planting-quince

Tips on Planting Quince Trees

Ask anyone who's tried it: Uncooked quince fruit is tough, woody and too bitter-tasting for words. So why plant quince trees? The same fruit, after simmering for hours, melts into a ruby-red paste so sweet and succulent that it's sometimes credited with being the Biblical apple that tempted Eve. With our tips, you can plant your own quince trees and test the theory for yourself!

What Quince Trees Need

Although quince trees (Cydonia oblonga) have their share of problems, they’ll produce flowers and fruit for 50 or more years with the right growing conditions:

  • Climate: Depending on variety, quince trees grow in USDA plan hardiness zones 4 through 9. In order to set buds, they also need winters with at least 300 hours of temperatures between 33° and 45°F (0.55° to 7.2°C).
  • Soil: Quince trees fruit well in both acidic and alkaline soils, but they do best in loose, rich consistently moist loam. If your soil is sandy, amend it before planting with drainage-slowing organic compost.
  • Sun: The trees flower and fruit best in full sun, but tolerate late-afternoon shade where summers are very hot.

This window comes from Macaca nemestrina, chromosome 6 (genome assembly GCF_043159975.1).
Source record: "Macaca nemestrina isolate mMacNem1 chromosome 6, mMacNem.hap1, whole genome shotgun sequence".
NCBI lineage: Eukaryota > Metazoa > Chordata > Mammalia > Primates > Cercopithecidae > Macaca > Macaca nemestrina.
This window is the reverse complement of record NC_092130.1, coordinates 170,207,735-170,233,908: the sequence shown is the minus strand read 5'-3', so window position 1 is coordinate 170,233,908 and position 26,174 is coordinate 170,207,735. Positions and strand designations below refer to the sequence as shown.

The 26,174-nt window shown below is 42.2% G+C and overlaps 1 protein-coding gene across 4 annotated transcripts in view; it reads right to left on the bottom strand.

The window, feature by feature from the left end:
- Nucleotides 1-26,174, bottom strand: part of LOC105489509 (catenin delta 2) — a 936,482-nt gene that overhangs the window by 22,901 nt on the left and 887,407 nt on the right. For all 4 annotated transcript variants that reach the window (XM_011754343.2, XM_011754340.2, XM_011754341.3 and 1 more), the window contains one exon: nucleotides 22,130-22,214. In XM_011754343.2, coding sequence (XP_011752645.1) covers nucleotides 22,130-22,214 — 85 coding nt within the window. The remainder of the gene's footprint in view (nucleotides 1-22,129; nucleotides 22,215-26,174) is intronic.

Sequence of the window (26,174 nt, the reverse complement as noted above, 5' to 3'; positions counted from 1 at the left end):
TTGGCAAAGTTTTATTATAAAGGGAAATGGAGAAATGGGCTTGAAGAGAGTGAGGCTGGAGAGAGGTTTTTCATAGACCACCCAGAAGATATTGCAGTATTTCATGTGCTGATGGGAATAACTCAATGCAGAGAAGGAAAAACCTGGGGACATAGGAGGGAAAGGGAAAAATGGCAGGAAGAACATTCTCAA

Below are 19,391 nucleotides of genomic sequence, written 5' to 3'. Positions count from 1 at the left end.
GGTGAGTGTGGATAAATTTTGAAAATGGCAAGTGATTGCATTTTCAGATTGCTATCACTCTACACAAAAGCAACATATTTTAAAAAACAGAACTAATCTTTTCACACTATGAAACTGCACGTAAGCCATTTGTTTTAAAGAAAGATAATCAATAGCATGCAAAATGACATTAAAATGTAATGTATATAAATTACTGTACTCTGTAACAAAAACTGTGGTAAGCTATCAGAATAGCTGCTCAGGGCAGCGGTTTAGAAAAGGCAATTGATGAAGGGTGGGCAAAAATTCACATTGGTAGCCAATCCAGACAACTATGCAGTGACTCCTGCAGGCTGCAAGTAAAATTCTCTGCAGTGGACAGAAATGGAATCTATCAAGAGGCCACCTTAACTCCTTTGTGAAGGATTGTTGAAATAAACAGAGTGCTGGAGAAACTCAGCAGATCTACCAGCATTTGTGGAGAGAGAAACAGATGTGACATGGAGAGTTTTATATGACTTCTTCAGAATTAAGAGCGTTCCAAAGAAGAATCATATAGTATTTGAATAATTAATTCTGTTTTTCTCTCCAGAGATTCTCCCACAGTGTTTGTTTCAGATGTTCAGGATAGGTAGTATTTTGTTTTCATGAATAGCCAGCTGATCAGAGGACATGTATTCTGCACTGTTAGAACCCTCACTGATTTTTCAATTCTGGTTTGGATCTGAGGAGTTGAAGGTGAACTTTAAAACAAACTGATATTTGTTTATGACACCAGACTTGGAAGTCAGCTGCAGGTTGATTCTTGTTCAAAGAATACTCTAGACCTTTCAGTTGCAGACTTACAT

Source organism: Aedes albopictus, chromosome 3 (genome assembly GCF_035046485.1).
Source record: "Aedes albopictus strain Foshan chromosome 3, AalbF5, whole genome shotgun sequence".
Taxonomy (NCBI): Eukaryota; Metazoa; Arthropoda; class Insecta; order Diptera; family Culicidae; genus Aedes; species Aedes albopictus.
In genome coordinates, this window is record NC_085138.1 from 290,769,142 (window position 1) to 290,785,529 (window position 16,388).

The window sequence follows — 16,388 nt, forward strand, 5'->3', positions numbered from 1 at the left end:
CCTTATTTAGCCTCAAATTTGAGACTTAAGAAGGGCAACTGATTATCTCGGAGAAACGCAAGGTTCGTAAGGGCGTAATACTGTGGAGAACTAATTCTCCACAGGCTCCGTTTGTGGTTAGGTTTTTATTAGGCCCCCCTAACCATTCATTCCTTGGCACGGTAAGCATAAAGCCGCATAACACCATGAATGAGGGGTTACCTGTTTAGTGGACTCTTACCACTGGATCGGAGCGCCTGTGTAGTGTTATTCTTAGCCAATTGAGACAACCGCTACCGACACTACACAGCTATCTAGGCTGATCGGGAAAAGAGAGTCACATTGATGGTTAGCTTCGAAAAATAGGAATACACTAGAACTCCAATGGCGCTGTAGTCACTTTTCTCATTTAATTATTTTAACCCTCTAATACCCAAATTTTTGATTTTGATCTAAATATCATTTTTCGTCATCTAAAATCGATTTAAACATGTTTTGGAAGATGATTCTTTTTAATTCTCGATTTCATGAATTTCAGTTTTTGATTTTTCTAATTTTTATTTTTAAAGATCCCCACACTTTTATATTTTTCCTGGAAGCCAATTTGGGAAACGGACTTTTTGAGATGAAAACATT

• Water: In the first year after planting, quince trees need slow, deep watering once weekly if in loamy or clay soil, or two times per week in sand. After that, provide at least 1 inch of water (6 gallons or 22.7 liters of water per 10 square feet of soil) each week. Water more during drought.
  • Fertilizer: Quince trees benefit from fertilizing with a slow-release, organic 5-2-6 fertilizer enriched with magnesium, sulfur and calcium.

Quince Trees and Pollination

Quince trees pollinate themselves, so planting more than one isn’t required to ensure a crop. That said, cross-pollinated trees typically bear more and bigger fruit than self-pollinated ones.

Expert gardener’s tip: Allow 10 feet between multiple quince trees to accommodate their mature size, allow adequate air circulation and simplify pruning and harvesting.

Planting Quince Trees

To plant your trees:

  • Dig holes deep enough to hold your trees’ root balls at the same depth they are in their nursery containers.
  • Center a tree in each hole and replace the soil, tamping lightly as you go to eliminate air pockets.
  • Water the filled holes thoroughly to settle the soil.
  • Cover the planting area with a 3- to 4-inch layer of organic much such as wood chips. Keep it 5 inches way from the trunks, so moisture doesn’t build up around their bark.

Water once more after mulching and you’re done!